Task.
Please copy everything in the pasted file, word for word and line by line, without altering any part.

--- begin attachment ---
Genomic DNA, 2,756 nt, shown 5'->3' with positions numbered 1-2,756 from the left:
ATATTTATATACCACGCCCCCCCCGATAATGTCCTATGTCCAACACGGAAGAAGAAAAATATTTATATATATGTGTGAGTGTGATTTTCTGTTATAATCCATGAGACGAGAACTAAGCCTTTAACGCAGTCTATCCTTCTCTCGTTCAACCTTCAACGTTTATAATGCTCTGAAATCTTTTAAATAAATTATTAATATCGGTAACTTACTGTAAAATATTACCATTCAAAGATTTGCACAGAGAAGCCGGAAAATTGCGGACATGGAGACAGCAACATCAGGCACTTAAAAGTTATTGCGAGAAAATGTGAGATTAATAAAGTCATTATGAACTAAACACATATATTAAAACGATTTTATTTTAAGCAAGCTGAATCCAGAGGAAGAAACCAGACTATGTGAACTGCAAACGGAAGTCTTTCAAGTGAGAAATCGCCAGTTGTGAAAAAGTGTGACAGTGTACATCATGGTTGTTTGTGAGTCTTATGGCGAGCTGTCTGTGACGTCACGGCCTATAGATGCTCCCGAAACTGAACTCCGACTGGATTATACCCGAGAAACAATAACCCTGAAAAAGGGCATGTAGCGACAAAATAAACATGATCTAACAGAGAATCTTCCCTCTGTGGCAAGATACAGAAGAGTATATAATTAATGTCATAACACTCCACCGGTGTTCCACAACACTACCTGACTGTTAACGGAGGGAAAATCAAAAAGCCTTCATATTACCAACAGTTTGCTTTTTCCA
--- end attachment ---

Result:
Genomic DNA, 2,756 nt, shown 5'->3' with positions numbered 1-2,756 from the left:
ATATTTATATACCACGCCCCCCCCGATAATGTCCTATGTCCAACACGGAAGAAGAAAAATATTTATATATATGTGTGAGTGTGATTTTCTGTTATAATCCATGAGACGAGAACTAAGCCTTTAACGCAGTCTATCCTTCTCTCGTTCAACCTTCAACGTTTATAATGCTCTGAAATCTTTTAAATAAATTATTAATATCGGTAACTTACTGTAAAATATTACCATTCAAAGATTTGCACAGAGAAGCCGGAAAATTGCGGACATGGAGACAGCAACATCAGGCACTTAAAAGTTATTGCGAGAAAATGTGAGATTAATAAAGTCATTATGAACTAAACACATATATTAAAACGATTTTATTTTAAGCAAGCTGAATCCAGAGGAAGAAACCAGACTATGTGAACTGCAAACGGAAGTCTTTCAAGTGAGAAATCGCCAGTTGTGAAAAAGTGTGACAGTGTACATCATGGTTGTTTGTGAGTCTTATGGCGAGCTGTCTGTGACGTCACGGCCTATAGATGCTCCCGAAACTGAACTCCGACTGGATTATACCCGAGAAACAATAACCCTGAAAAAGGGCATGTAGCGACAAAATAAACATGATCTAACAGAGAATCTTCCCTCTGTGGCAAGATACAGAAGAGTATATAATTAATGTCATAACACTCCACCGGTGTTCCACAACACTACCTGACTGTTAACGGAGGGAAAATCAAAAAGCCTTCATATTACCAACAGTTTGCTTTTTCCA